In the Australian school yard there were three common sizes of marbles. The smallest and most common, about 15 mm in diameter, was simply called "a marble". The two larger, and more valuable sizes were referred to as semi-bowlers and tom-bowlers, being about 20 mm and 25 mm in diameter respectively. Semi-bowlers accounted for about 2% of all marbles seen and tom-bowlers, about 0.5%. They were used in much the same way as ordinary marbles, although players of some games would not admit them because of the advantage of their larger mass and inertia. Often owner's of these larger sizes were reluctant to use them in games for fear of losing them to another player as "keepsies". They were usually the of clear "cat's eye" or milk glass type, just bigger.

World championship[edit]

The British and World Marbles Championship has been held at Tinsley Green, West Sussex, England, every year since 1932.[3][4][5] (Marbles has been played in Tinsley Green and the surrounding area for many centuries:[3][6] TIME magazine traces its origins to 1588.[7]) Traditionally, the marbles-playing season started on Ash Wednesday and lasted until midday on Good Friday: playing after that brought bad luck.[4] More than 20 teams from around the world take part in the championship, each Good Friday; German teams have been successful several times since 2000,[3][6][8] although local teams from Crawley, Copthorne and other Sussex and Surrey villages often take part as well;[3][7][9] the first championship in 1932 was won by Ellen Geary, a young girl from London.

Marble terminology[edit]

  • "Knuckle down", the position adopted at the start line at the beginning of a match. The player begins with his knuckle against the ground.
  • "Quitsies": Allows any opponent to stop the game without consequence. Players can either have "quitsies" (able to quit) or "no quitsies".
  • "Keepsies" (or "for keeps"): The player keeps all the marbles he or she wins.
  • "Elephant Stomps": When called, it allows a player to stomp his/her marble level with the ground surface, making it very difficult for other players to hit the marble.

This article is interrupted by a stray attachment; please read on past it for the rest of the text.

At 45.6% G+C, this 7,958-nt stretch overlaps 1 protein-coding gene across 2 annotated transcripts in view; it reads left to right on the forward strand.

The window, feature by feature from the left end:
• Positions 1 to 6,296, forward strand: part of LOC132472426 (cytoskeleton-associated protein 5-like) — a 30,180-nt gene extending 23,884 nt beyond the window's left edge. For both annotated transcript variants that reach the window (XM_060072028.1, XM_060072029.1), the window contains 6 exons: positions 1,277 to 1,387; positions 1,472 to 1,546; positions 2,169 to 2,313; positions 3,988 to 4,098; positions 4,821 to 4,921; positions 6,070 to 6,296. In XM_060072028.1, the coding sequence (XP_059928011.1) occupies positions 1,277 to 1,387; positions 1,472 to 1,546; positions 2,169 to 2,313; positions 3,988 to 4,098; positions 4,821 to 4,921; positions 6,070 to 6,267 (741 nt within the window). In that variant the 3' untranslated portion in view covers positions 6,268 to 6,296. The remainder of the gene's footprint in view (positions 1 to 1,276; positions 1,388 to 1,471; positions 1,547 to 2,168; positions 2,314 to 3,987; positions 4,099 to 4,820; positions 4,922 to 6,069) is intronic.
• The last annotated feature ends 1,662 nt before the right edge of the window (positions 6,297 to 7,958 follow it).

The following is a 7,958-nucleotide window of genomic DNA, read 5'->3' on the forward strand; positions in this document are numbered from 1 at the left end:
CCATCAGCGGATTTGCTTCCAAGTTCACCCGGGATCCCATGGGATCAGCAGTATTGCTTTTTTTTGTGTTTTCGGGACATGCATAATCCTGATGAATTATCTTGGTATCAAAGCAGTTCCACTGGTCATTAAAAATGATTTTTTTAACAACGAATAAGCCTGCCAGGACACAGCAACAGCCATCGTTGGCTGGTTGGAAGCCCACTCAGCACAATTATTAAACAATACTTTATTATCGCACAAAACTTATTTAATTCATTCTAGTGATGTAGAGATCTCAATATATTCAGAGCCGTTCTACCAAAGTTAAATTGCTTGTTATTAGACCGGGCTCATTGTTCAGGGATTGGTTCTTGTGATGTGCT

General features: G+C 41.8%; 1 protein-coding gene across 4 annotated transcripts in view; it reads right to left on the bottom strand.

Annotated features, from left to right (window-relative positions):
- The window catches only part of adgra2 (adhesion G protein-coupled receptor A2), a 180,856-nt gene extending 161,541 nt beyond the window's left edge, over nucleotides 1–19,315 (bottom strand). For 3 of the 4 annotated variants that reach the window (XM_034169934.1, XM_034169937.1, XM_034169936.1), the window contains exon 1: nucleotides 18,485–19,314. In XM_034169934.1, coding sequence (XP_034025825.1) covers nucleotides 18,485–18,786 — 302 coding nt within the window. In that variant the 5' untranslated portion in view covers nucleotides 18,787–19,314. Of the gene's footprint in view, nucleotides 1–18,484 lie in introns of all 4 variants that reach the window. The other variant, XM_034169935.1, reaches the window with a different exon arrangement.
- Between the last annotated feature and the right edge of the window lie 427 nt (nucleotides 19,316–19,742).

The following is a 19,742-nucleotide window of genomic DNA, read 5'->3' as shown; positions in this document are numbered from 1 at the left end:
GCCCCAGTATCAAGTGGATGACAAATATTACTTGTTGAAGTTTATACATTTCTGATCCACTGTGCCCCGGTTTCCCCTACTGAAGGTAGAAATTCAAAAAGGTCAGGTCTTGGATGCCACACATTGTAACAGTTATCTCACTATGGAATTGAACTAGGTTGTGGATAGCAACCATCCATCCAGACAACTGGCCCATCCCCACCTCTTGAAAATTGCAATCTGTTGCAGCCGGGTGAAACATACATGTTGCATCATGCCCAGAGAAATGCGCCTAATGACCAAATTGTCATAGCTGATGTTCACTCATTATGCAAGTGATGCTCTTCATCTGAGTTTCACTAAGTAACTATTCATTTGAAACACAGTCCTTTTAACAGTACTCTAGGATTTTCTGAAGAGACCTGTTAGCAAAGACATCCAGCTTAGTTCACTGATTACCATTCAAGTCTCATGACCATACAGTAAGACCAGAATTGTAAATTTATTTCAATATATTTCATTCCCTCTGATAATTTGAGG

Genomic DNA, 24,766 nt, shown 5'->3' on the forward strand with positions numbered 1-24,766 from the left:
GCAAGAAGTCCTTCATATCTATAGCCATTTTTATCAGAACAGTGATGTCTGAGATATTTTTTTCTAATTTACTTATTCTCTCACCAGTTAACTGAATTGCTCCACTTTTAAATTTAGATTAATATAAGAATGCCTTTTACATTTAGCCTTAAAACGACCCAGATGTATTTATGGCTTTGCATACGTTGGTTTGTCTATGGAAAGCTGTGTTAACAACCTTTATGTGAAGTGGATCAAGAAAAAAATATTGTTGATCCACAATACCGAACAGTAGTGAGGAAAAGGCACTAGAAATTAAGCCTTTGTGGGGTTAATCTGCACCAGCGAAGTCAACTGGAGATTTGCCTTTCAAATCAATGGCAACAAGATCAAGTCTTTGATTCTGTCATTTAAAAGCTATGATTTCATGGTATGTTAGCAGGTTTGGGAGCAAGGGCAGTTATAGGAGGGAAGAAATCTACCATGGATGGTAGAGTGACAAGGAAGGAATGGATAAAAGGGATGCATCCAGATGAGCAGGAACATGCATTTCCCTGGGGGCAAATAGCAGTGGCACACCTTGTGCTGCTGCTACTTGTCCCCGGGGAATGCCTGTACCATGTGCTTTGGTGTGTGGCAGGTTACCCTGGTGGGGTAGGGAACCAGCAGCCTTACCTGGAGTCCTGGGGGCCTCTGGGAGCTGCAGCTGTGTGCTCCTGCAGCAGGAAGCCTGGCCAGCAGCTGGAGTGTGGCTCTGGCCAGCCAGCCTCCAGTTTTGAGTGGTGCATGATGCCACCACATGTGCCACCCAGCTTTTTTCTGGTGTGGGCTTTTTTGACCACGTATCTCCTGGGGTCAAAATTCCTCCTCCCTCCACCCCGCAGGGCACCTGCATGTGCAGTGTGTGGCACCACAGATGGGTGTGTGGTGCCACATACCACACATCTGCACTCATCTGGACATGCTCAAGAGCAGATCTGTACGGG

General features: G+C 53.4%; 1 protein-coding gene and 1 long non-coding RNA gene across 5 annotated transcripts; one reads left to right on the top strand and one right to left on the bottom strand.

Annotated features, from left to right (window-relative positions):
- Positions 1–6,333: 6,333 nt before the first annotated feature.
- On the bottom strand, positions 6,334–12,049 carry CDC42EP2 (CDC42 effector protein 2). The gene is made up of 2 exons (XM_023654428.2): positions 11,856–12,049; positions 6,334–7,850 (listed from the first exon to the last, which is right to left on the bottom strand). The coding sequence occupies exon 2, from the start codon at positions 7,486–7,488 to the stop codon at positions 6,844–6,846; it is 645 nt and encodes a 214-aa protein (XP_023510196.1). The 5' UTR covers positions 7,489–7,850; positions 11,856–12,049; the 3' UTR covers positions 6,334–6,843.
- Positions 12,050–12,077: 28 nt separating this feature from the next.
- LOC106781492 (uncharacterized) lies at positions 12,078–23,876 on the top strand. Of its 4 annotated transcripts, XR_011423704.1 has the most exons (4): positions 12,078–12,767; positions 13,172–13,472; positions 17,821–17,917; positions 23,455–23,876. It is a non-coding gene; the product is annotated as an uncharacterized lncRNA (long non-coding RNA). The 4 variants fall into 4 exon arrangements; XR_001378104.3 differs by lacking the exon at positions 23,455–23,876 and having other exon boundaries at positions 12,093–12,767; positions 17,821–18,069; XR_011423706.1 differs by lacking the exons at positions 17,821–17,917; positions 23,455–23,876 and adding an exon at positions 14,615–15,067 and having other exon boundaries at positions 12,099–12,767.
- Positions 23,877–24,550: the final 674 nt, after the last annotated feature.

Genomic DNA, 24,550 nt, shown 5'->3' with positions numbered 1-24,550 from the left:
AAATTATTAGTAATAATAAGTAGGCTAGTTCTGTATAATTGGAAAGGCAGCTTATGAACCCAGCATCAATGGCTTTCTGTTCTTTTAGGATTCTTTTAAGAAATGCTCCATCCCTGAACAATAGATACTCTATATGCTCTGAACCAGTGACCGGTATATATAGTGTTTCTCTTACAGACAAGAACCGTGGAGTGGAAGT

• "Bombies": When called, it allows a player to take 1-2 steps while holding his/her marble and normally closing one eye will line up over one of the opponents marble and drop the marble trying to hit the marble on the ground.
  • "Leaning Tops": When called, a shooter leans in on his/her off hand for leverage over an indentation on any type of surface or obstacle.
  • A "taw" or "shooter" is generally a larger marble used to shoot with, and "ducks" are marbles to be shot at.
  • Various names refer to the marbles' size. Any marble larger than the majority may be termed a boulder, bonker, masher, plumper, popper, shooter, thumper, smasher, taw, bumbo, crock, bumboozer, bowler, tonk, tronk, godfather, tom bowler, fourer, giant, dobber, dobbert, or Biggie. A marble smaller than the majority is a peawee/peewee or mini. A "grandfather" is the largest marble, the size of a billiards ball or tennis ball.
  • Various names for different marble types (regional playground talk, Leicester, UK): Marleys (Marbles), Prit (white marble), Kong (large marble), King Kong (larger than a Bosser), Steely (Metal Ball-bearing). Names can be combined: e.g. Prit-Kong (large white marble). There are many more such names, as discussed in the next section.

Types of marbles[edit]

  • Aggie - made of agate (aggie is short for agate) or glass resembling agate, with various patterns like in the alley
  • Alley or real - made of marble or alabaster (alley is short for alabaster), streaked with wavy or other patterns with exotic names like corkscrew, spiral, snake, ribbon, onyx, swirl, bumblebee, butterfly, and...
    An orange and white toothpaste marble
    • Ade - strands of opaque white and color, making lemon-ade, lime-ade, orange-ade, etc.
    • Cat's Eye or catseye - central eye-shaped colored inserts or cores (injected inside the marble)
      • Beachball - three colors and six vanes
      • Devil's Eye - red with yellow eye
    • Clambroth - equally spaced opaque lines on a milk-white opaque base. Rare clams can have blue or black base glass. Medium-high value for antique marbles; rare base color valued much higher.
    • Lutz - antique, handmade German swirl, containing bands of fine copper flakes that glitter like gold. Erroneously thought to have been invented by noted glassmaker Nicholas Lutz. Medium-high value for antique marbles, depending on specific sub-type of Lutz design.
    • Oilie or Oily - Opaque with a rainbow, iridescent finish
    • Onionskin - antique, handmade German swirl, with many closely packed surface streaks. Medium price range for antique marbles.